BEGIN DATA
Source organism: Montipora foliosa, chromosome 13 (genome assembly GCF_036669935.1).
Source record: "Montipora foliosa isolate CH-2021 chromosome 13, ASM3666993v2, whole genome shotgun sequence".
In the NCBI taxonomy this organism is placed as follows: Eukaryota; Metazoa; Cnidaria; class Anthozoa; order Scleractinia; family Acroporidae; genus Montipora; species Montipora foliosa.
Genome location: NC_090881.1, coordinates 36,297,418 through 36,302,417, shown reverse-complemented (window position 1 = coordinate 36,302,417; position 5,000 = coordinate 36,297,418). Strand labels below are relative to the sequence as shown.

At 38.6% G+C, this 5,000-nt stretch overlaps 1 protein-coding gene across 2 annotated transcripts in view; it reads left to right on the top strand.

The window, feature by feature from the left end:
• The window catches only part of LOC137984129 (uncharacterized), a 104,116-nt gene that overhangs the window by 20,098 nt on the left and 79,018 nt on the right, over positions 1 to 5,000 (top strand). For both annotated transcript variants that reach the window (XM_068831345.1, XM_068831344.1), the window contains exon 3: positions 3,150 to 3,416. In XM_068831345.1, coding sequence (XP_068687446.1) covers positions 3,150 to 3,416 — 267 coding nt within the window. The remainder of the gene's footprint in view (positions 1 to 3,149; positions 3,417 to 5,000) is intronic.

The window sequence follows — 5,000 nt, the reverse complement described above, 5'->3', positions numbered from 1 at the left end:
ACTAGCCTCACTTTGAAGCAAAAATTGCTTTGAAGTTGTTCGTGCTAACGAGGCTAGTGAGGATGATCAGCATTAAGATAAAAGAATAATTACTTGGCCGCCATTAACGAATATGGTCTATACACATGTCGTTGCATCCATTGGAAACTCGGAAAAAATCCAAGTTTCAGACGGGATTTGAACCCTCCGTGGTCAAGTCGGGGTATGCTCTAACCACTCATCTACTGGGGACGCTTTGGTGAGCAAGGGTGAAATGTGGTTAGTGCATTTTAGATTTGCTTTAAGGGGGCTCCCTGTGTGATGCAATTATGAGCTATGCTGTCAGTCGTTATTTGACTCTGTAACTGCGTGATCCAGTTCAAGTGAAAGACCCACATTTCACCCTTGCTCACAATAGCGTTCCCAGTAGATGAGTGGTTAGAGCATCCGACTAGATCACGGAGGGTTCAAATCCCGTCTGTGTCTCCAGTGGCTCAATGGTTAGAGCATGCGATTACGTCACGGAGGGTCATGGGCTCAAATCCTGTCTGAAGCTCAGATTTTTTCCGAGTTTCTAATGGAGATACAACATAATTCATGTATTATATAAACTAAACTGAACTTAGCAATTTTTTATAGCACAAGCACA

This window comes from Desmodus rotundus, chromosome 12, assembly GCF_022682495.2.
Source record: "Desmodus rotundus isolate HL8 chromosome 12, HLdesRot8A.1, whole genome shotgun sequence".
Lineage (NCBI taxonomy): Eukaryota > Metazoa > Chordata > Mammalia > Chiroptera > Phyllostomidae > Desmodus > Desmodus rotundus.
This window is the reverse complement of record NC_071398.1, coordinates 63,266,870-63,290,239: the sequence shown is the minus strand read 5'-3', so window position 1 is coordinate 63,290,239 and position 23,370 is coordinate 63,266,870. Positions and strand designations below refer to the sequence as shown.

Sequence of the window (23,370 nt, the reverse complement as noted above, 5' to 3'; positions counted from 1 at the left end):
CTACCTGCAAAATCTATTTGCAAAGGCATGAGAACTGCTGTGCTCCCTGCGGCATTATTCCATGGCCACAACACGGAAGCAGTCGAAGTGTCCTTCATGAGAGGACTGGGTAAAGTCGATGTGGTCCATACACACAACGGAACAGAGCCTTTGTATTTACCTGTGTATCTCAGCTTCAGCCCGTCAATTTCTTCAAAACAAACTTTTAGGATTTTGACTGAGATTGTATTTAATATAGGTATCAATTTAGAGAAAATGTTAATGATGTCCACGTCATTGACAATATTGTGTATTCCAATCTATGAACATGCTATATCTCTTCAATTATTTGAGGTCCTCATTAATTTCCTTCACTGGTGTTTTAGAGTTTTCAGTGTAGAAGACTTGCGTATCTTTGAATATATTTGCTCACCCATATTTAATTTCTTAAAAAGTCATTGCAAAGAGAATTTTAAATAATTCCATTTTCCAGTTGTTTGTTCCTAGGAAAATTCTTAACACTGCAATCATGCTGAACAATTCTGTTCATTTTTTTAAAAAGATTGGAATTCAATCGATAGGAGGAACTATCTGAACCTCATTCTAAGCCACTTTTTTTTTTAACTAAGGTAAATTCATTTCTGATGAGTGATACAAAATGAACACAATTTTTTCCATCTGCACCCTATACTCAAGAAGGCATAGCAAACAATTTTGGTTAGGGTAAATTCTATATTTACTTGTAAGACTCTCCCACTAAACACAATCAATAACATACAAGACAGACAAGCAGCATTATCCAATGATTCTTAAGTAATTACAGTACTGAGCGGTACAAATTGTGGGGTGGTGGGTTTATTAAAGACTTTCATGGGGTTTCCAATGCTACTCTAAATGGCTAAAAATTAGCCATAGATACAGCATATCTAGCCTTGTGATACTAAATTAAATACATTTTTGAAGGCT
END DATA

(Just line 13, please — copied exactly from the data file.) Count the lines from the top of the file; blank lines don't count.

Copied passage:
This window is the reverse complement of record NC_071398.1, coordinates 63,266,870-63,290,239: the sequence shown is the minus strand read 5'-3', so window position 1 is coordinate 63,290,239 and position 23,370 is coordinate 63,266,870. Positions and strand designations below refer to the sequence as shown.